The Bitcoin Implied Volatility Surface saw a major downward shift this week across all expiries as bearish price action took over spot markets. August now sits at 36 and closer expiries fell even lower, while September and later vols dropped about 3 points with March 2024 now sitting at 48.5. Long vega holders in September and further certainly felt the pain, as a 3 point vol move becomes quite significant as vega (price sensitivity to IV) linearly increases with tenure. Interestingly this seems to be a continuation of a statistical relationship noticed a few weeks ago during the bullish run to $31,000; positive spot-vol correlation. During that period of rising price, implied volatility also rose, and now we see that during falling prices, implied vol also dropped. This is the opposite of the negative spot-vol correlation dynamics usually exhibited in equity markets. The rationale is simple; overpricing or protection is caused more by fear, which is usually correlated to downside. In crypto markets it seems that now positive spot-vol correlation is the norm as the market tends to price options higher in tandem with rising prices.
Despite the sharp drop in prices and falling implied volatility, skew seems to remain in positive territory. This is especially interesting when considering that volatility skew is highly correlated with spot market direction and is still the most positive (towards the call side) for further dated expiries. It seems the recent drop in prices did little to shake the option’s market relative pricing of calls vs puts.
Digging into the block trade data shows biggest volumes in Call Spreads, Call Ratio Spreads, and Call Calendar Spread with 1504.4, 1,184, and 968 contracts traded respectively (24.7%, 19.4%, and 15.9%).
Ethereum’s volatility surface continues to move in tandem with BTC’s, exhibiting virtually the same movement across all tenures. The main difference that can be seen is that while the movement is the same, ATM vol for ETH is roughly 2 points lower than BTC’s. This is consistent across all expiries. This gives rise to possible questions like “why is ETH vol consistently lower than BTC?”, or “how long will ETH vol remain lower than BTC?”. Both of these questions open up avenues for exploration and statistical analysis, and no doubt there are traders looking into pairs trading the implied volatilities of these assets.
Digging into Ethereum volume data we see generally the same patterns as in BTC with slightly more volatility selling in the near term expiries. This week, block trade volume in ETH shows the majority of combination spreads being taken in Risk Reversals, Straddles / Strangles, and Call Calendar Spreads at 3,000, 975, and 500 contracts traded respectively (63.5%, 20.6%, and 10.6%).
This research is for informational use only. This is not investment advice. Other than disclosures relating to SDM Financial this research is based on current public information that we consider reliable, but we do not represent it is accurate or complete, and it should not be relied on as such. The information, opinions, estimates, and forecasts contained herein are as of the date hereof and are subject to change without prior notification. We seek to update our research as appropriate.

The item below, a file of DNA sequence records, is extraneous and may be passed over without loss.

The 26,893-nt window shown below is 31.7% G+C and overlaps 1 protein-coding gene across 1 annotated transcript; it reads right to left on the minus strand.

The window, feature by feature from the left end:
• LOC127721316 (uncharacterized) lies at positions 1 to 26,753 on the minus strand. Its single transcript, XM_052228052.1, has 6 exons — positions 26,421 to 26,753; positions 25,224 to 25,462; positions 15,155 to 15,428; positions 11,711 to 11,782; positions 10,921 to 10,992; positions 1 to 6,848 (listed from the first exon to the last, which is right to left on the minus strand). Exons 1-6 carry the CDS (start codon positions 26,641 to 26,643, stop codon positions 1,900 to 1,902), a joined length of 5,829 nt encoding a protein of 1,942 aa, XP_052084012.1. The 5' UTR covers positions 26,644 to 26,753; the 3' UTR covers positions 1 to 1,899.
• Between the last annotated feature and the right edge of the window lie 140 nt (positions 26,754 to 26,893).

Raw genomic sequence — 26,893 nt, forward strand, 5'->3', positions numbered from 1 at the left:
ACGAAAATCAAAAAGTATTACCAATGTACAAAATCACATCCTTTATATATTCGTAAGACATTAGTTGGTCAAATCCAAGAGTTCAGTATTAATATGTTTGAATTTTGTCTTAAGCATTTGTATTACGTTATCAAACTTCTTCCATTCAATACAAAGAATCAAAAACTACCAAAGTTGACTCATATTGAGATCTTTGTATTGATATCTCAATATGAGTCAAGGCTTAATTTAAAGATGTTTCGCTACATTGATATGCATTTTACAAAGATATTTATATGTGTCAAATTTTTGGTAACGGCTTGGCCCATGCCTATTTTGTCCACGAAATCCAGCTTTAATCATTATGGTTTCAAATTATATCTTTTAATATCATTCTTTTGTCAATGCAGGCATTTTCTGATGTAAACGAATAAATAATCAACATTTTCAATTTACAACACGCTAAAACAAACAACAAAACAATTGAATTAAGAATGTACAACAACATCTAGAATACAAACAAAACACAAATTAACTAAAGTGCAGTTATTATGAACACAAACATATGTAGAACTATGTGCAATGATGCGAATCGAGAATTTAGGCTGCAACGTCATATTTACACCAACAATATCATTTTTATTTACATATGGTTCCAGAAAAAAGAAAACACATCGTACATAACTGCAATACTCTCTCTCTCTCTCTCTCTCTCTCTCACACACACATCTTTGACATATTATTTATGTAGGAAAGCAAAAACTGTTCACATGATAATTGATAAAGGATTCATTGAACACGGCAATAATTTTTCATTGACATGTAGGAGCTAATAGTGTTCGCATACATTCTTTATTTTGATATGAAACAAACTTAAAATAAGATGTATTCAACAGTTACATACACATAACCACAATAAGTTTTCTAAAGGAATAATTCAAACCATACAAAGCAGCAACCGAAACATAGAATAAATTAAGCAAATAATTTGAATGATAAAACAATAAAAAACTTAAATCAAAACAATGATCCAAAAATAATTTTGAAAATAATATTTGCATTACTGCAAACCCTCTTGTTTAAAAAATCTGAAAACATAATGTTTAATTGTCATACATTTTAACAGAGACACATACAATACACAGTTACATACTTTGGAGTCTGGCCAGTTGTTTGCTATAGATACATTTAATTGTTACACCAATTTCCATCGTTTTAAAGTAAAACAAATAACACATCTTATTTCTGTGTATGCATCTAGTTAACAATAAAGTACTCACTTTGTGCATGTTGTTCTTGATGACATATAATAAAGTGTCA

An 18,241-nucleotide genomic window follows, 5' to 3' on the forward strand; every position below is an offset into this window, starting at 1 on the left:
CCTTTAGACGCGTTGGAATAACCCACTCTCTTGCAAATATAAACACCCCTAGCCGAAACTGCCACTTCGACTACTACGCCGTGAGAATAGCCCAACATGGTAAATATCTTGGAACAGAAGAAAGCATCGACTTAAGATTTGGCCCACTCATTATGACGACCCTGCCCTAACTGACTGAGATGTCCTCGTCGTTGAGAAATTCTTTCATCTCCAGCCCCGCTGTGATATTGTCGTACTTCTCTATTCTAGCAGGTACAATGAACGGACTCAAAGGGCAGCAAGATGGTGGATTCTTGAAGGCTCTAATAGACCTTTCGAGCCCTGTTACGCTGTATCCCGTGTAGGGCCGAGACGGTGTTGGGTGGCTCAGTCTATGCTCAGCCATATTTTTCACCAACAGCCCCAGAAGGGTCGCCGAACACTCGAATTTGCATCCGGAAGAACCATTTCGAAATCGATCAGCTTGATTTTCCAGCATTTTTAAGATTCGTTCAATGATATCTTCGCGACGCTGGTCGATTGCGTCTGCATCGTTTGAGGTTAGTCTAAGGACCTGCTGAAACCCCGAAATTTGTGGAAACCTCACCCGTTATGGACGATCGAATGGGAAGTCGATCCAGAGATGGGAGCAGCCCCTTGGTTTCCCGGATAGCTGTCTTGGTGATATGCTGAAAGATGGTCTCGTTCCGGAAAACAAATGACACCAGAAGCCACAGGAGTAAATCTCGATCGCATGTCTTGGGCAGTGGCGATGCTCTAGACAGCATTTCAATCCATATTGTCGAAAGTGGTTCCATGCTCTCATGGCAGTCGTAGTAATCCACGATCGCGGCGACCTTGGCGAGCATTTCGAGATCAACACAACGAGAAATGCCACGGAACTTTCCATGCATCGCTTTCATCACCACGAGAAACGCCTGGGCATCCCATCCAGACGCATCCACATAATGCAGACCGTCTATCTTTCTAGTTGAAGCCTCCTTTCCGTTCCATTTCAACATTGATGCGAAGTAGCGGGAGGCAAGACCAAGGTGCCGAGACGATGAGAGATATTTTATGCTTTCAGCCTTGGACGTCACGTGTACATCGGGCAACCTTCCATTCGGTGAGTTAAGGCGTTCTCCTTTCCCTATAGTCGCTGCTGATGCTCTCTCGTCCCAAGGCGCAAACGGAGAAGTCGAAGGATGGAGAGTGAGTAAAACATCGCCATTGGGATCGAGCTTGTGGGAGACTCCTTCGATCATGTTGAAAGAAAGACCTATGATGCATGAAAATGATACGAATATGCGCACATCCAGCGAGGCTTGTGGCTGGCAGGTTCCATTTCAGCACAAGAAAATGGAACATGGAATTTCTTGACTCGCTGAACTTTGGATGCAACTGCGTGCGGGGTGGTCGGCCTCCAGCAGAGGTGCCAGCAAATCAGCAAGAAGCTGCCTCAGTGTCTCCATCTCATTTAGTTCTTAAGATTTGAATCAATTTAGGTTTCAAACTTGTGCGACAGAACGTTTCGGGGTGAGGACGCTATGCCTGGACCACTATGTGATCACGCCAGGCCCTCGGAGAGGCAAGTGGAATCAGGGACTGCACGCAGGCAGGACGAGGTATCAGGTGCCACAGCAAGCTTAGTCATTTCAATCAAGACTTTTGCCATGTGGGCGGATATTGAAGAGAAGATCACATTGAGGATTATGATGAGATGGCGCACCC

Any forecasts contained herein are for illustrative purposes only and are not to be relied upon as advice or interpreted as a recommendation. The price of crypto assets may rise or fall because of changes in the broad market or changes in a company's financial condition, sometimes rapidly or unpredictably. Past performance is not a guide to future performance, future returns are not guaranteed, and a loss of original capital may occur. Fluctuations in exchange rates could have adverse effects on the value or price of, or income derived from, certain investments. We and our affiliates, officers, directors, and employees, excluding equity and credit analysts, will from time to time have long or short positions in, act as principal in, and buy or sell, the securities or derivatives, if any, referred to in this research.
The information on which the analysis is based has been obtained from sources believed to be reliable such as, for example, the company’s financial statements filed with a regulator, company website, company white paper, pitchbook and any other sources. While SDM Financial has obtained data, statistics, and information from sources it believes to be reliable, it does not perform an audit or seek independent verification of any of the data, statistics, and information it receives.
Unless otherwise provided in a separate agreement, SDM Financial does not represent that the report contents meet all of the presentation and/or disclosure standards applicable in the jurisdiction the recipient is located. SDM Financial and their officers, directors and employees shall not be responsible or liable for any trading decisions, damages or other losses resulting from, or related to, the information, data, analyses, or opinions within the report.
Crypto and/or digital currencies involve substantial risk, are speculative in nature and may not perform as expected. Many digital currency platforms are not subject to regulatory supervision, unlike regulated exchanges. Some platforms may commingle customer assets in shared accounts and provide inadequate custody, which may affect whether or how investors can withdraw their currency and/or subject them to money laundering. Digital currencies may be vulnerable to hacks and cyber fraud as well as significant volatility and price swings.